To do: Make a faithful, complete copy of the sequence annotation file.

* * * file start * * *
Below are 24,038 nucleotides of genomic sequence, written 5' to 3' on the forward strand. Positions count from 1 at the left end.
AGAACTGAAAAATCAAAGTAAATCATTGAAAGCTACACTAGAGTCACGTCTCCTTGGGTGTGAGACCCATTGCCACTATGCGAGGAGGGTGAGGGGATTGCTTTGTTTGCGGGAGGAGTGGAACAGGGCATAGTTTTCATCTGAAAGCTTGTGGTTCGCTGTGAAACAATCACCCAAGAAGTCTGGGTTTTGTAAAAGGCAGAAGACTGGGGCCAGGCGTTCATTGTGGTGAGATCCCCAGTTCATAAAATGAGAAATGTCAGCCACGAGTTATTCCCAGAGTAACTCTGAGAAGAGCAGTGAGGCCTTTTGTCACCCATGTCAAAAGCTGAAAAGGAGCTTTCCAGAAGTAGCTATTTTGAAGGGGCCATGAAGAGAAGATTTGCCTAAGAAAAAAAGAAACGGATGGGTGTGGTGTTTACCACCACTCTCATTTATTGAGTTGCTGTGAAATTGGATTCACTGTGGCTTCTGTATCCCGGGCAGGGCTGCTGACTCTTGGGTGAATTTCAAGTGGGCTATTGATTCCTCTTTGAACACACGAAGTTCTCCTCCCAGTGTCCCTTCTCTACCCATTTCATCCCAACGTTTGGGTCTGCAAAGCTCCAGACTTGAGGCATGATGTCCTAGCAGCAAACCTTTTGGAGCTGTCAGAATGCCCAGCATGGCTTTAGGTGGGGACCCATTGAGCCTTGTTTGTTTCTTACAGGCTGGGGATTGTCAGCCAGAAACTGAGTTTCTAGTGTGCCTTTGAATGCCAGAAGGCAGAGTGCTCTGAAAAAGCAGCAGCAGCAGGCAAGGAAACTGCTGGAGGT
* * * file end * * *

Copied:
Below are 24,038 nucleotides of genomic sequence, written 5' to 3' on the forward strand. Positions count from 1 at the left end.
AGAACTGAAAAATCAAAGTAAATCATTGAAAGCTACACTAGAGTCACGTCTCCTTGGGTGTGAGACCCATTGCCACTATGCGAGGAGGGTGAGGGGATTGCTTTGTTTGCGGGAGGAGTGGAACAGGGCATAGTTTTCATCTGAAAGCTTGTGGTTCGCTGTGAAACAATCACCCAAGAAGTCTGGGTTTTGTAAAAGGCAGAAGACTGGGGCCAGGCGTTCATTGTGGTGAGATCCCCAGTTCATAAAATGAGAAATGTCAGCCACGAGTTATTCCCAGAGTAACTCTGAGAAGAGCAGTGAGGCCTTTTGTCACCCATGTCAAAAGCTGAAAAGGAGCTTTCCAGAAGTAGCTATTTTGAAGGGGCCATGAAGAGAAGATTTGCCTAAGAAAAAAAGAAACGGATGGGTGTGGTGTTTACCACCACTCTCATTTATTGAGTTGCTGTGAAATTGGATTCACTGTGGCTTCTGTATCCCGGGCAGGGCTGCTGACTCTTGGGTGAATTTCAAGTGGGCTATTGATTCCTCTTTGAACACACGAAGTTCTCCTCCCAGTGTCCCTTCTCTACCCATTTCATCCCAACGTTTGGGTCTGCAAAGCTCCAGACTTGAGGCATGATGTCCTAGCAGCAAACCTTTTGGAGCTGTCAGAATGCCCAGCATGGCTTTAGGTGGGGACCCATTGAGCCTTGTTTGTTTCTTACAGGCTGGGGATTGTCAGCCAGAAACTGAGTTTCTAGTGTGCCTTTGAATGCCAGAAGGCAGAGTGCTCTGAAAAAGCAGCAGCAGCAGGCAAGGAAACTGCTGGAGGT